March brings the third installment of our year-long series of blog posts featuring “A Year in the Home” from Godey’s Lady’s Book, 1890 editions. This month Mrs. Prescott declares to be the dullest and bleakest of months, coming after all the gaiety of the previous few month’s-worth of holidays. Yet she tells us the lull and quietude of March is great for spring remaking of dresses and sewing underwear. Then, just when we may become dull from all our work this month, out comes a creative party for light-hearted amusement, complete with prizes and “booby” prizes! I won’t spoil the surprise for you. Read on to learn all about the activities of March in 1890.
Pictured above, from the upper left corner clockwise are: Lemon Cake from the White House Cookbook, a lemon basket filled with lemon curd, marzipan lemons, fresh lemonade, “Russian” tea, a lemon-seed necklace with a gilded and bronzed dried lemon, and lastly a small glass of “Ms. Wadsworth’s Lemon Liqueur.”
Have you enjoyed reading about March with its spring preparations for a busy summer and “lemon parties”? Please let us know what you think in the comment section below. While we wait to hear from you, I am going to start looking for a big, plump lemon!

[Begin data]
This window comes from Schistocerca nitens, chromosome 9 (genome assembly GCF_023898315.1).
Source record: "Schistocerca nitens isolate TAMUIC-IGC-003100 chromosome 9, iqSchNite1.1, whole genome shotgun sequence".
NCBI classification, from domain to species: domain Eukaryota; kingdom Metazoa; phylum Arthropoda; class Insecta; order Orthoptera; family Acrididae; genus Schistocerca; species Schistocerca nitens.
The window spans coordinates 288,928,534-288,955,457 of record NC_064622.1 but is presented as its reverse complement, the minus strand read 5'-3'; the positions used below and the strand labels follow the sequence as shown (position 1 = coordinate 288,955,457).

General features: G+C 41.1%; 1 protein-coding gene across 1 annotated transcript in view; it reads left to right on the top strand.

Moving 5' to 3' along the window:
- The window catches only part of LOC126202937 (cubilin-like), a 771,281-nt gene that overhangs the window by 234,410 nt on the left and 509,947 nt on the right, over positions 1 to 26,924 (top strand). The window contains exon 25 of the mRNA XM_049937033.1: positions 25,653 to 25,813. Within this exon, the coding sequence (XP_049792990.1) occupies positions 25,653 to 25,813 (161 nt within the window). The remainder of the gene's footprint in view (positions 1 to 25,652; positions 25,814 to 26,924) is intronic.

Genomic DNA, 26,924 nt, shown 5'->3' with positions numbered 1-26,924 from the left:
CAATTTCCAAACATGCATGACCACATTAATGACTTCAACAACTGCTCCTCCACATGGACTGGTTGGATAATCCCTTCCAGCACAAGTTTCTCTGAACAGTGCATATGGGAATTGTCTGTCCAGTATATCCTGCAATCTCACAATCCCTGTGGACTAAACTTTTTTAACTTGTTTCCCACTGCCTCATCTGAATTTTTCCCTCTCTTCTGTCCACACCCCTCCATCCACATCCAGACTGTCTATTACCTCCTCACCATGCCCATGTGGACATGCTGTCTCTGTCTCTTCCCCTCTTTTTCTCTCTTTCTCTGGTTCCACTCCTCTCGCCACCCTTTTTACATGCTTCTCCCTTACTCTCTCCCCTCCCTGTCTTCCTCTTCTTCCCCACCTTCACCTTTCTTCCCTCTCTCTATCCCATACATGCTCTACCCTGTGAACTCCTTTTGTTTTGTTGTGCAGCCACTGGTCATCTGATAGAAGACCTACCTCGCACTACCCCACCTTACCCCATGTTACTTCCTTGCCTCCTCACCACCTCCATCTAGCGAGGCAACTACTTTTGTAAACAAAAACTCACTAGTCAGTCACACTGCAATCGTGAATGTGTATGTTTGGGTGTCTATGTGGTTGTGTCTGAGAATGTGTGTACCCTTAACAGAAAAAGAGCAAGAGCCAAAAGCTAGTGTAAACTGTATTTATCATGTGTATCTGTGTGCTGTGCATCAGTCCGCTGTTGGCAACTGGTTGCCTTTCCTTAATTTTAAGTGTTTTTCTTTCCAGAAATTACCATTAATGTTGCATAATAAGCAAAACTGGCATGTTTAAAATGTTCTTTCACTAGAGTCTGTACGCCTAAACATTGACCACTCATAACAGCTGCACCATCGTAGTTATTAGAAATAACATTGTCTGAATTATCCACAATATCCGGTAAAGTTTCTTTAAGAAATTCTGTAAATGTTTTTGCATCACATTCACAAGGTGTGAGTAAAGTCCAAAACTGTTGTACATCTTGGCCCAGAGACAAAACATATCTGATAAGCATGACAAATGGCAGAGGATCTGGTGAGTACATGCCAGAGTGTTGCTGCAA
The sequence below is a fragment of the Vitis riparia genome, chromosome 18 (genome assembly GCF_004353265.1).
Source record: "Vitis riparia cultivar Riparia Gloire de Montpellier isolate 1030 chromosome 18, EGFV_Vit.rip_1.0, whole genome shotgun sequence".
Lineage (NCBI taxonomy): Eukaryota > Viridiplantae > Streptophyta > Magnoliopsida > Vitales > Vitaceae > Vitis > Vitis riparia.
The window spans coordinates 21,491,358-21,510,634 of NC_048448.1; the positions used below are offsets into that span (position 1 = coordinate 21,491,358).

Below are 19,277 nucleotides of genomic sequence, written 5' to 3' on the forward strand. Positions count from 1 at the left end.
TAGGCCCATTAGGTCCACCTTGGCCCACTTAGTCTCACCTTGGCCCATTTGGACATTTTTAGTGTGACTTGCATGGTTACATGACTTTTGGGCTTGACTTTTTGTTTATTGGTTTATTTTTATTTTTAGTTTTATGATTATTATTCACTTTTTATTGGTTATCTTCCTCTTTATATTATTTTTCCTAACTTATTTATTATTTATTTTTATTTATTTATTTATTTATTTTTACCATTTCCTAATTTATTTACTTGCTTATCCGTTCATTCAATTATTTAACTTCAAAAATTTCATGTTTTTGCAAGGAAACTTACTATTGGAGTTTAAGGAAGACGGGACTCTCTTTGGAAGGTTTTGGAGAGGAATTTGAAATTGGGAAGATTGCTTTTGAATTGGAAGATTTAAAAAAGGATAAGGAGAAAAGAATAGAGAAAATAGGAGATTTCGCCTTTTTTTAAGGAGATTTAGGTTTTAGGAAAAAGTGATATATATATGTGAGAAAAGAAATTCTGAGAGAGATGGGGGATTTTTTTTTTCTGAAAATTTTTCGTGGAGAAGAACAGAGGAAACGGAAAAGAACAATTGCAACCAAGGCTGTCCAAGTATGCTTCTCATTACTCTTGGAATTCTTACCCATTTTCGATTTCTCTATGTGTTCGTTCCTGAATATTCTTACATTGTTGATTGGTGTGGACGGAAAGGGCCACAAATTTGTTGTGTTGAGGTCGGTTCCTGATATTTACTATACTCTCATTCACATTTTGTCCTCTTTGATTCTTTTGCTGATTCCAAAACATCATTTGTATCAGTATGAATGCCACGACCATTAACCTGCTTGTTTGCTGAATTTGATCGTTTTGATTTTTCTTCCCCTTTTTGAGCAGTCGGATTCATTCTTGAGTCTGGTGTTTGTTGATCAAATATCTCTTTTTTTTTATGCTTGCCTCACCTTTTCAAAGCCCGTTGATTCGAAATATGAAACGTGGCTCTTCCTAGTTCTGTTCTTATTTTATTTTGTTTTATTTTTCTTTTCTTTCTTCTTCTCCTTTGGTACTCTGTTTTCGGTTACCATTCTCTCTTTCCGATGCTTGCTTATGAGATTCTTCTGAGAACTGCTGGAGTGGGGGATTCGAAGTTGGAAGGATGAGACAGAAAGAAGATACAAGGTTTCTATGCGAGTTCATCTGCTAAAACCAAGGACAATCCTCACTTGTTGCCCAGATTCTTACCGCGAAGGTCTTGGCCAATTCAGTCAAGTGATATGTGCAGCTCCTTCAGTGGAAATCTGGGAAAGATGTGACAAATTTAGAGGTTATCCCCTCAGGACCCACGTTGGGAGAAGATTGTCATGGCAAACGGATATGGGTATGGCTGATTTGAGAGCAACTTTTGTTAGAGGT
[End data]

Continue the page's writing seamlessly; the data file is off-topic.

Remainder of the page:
This month we give you the second installment of a year-long series of blog posts featuring “A Year in the Home” from Godey’s Lady’s Book, 1890 editions. This month’s article explains how to make your own valentines, who Saint Valentine was, and gives some thoughtful verses and entertaining ideas for Americans living 126 years ago to celebrate the day, including a suggested menu for a Valentines Day supper. We hope you will enjoy reading this month’s article of “A Year in the Home: February.”
Have you enjoyed reading about this month’s Valentine’s Day celebration? Please let us know what you think in the comment section below.
This month we begin a new year-long series of blog posts featuring “A Year in the Home” from Godey’s Lady’s Book, 1890 editions. We will be publishing the series on the first Monday of the month throughout 2016. Each article will touch on the fashions, work, traditions and mores of Americans living 126 years ago. We hope you will enjoy reading this series of articles as they are released once a month, just as they were when first published. Here we give you “January.”
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